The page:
Let's make a deal

Quantic Dream-NetEase deal rumors make more sense than you think

“Quantic Dream may not have the financial tolerance to go this alone.”

The biggest trend in video games right now isn’t half-assed Elden Ring ripoffs (yet) — it’s consolidation.

The past several months have seen landmark deals struck between some of the industry's biggest names — Microsoft and Activision, Sony and Bungie, and Take-Two and Zynga — and the phenomenon shows no signs of slowing. Now, the latest rumor of a big merger revolves around a major player in the Chinese gaming market and an idiosyncratic French studio mired in recent controversy.

A March 30 article from Dubai-based gaming blog eXputer by industry insider Tom Henderson claims NetEase is in advanced talks to acquire Quantic Dream, the studio known for narrative-driven action-adventure games like Detroit: Become Human and Heavy Rain. Henderson has a track record of accurate leaks surrounding the Call of Duty franchise, EA, and DICE. While it’s understandable that Henderson can’t name names in this situation, it’s nevertheless unclear how his sources are in a position to know so much about Quantic Dream’s future plans. We don’t know if they’re current or former employees, or from studios that work with Quantic Dream on a project-based basis.

The Chinese tech giant purchased a small stake in Quantic Dream back in 2019. What would be the advantages of taking this relationship to the next level? Inverse spoke with two industry analysts to find out how plausible these deal rumors could be.

Expansion for NetEase

NetEase could have a lot to gain from this deal.


On paper, such a deal could be mutually beneficial to both parties. Chenyu Cui, Senior Games Analyst at Omdia, tells Inverse the deal could help NetEase expand into the “console and AAA gaming space.”

Currently, NetEase has licensing agreements with Blizzard and Mojang that allow it exclusive rights to distribute Overwatch and Minecraft in China. Following the successful launch of the PC action battle royale game Naraka: Bladepoint, Cui maintains that NetEase is in a better position than ever before to expand its reach to markets outside China, and may be feeling pressure to keep up with its biggest competitor.

“As Tencent is accelerating investment in overseas development studios, NetEase doesn't want to be left behind,” Cui says.

NetEase doesn't want to be left behind.”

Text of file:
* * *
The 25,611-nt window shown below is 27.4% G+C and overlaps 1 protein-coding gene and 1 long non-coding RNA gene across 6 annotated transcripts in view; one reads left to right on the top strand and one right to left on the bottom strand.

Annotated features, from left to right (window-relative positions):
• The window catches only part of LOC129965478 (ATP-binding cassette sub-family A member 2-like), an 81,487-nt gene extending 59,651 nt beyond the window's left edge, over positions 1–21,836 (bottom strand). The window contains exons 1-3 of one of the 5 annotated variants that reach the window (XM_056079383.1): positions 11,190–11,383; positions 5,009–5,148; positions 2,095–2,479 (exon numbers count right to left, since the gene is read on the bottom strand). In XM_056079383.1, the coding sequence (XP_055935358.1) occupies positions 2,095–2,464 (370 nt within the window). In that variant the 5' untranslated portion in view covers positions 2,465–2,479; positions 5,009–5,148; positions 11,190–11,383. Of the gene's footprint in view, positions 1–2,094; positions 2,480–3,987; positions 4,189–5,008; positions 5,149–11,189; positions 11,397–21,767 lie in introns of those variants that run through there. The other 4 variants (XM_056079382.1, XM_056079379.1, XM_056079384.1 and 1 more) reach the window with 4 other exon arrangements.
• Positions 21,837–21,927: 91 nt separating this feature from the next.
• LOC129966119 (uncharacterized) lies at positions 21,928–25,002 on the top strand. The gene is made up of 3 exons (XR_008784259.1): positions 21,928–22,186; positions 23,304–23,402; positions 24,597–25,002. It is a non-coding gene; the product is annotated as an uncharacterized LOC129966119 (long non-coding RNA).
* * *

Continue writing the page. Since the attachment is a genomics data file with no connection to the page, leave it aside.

Mike Futter, a Business Analyst at F-Squared, agrees. “We've seen a growing appetite for minority investments and acquisitions of Western studios with proven track records to help diversify revenue streams.”

While Quantic Dream is best known for narrative adventure games based on original IP like Detroit: Become Human, the French studio has a major project in the works — Star Wars: Eclipse. That Star Wars license makes a potential deal “even more appealing for a potential acquisition” to NetEase, Futter says.

Stability for Quantic Dream

Quantic Dream’s current project, Star Wars: Eclipse is still several years away. But NetEase could alleviate some of the issues that come with a massive license like Star Wars.

Quantic Dream

For Quantic Dream, a possible deal with NetEase might help get Star Wars: Eclipse ready for primetime sooner than the studio can currently manage. This action-adventure game with multiple protagonists isn’t expected to release until 2024 or 2025 at the earliest.

A March 2022 report from Xfire — also written by Henderson — claims the game is “at least three or four years away.” This, Henderson surmises, is at least in part due to Quantic Dream’s struggles to attract development talent since 2018, after leading French newspaper Le Monde published a scathing set of allegations about toxic workplace conditions, sexual harassment, and racist remarks from senior leadership, Many of these allegations have centered around controversial studio head David Cage.

“In recent years, Quantic Dream [was] involved in scandals and lawsuits, which led to [the] loss of some core staff,” Cui says. “I believe the financial support from NetEase could help it to further game development.”

Futter agrees that the “deep pockets” of NetEase could solve a lot of problems for the French studio, and allow it to weather any future roadblocks from Star Wars’ notoriously prickly rightsholder, Disney.

“Self-publishing a game with a major license means you're subject to approvals that may delay development,” Futter says. “Quantic Dream may not have the financial tolerance to go this alone comfortably.”

Still a ways off

This deal will reportedly be revealed in summer 2022.

Quantic Dream

While this deal is far from confirmed, Henderson’s piece in eXputer claims it will be announced in the summer of 2022. If the deal is virtually done, why wait until summer to reveal it? The analysts we spoke to say the timing would make sense.

“There are a lot of details to work out, not to mention extensive due diligence for any deal, especially one that crosses international lines,” Futter explains.

“Quantic Dream may not have the financial tolerance to go this alone comfortably.”

Since this deal is allegedly a 100-percent acquisition, it would likely involve restructuring and potential re-organization at Quantic Dream. That could open the door to Cage’s departure if he’s deemed to be a potential impediment to the success of Star Wars: Eclipse.

“Although Quantic Dream might end up operating independently — similar to the Riot-Tencent relationship, I think NetEase still would want to be engaged in Quantic Dream’s strategic plan and deal with human resources,” Cui says.

Representatives from Quantic Dream declined to comment on this story. Representatives from NetEase did not respond to Inverse’s request for comment on the claims.

Star Wars: Eclipse is currently in development and does not have a confirmed release date.

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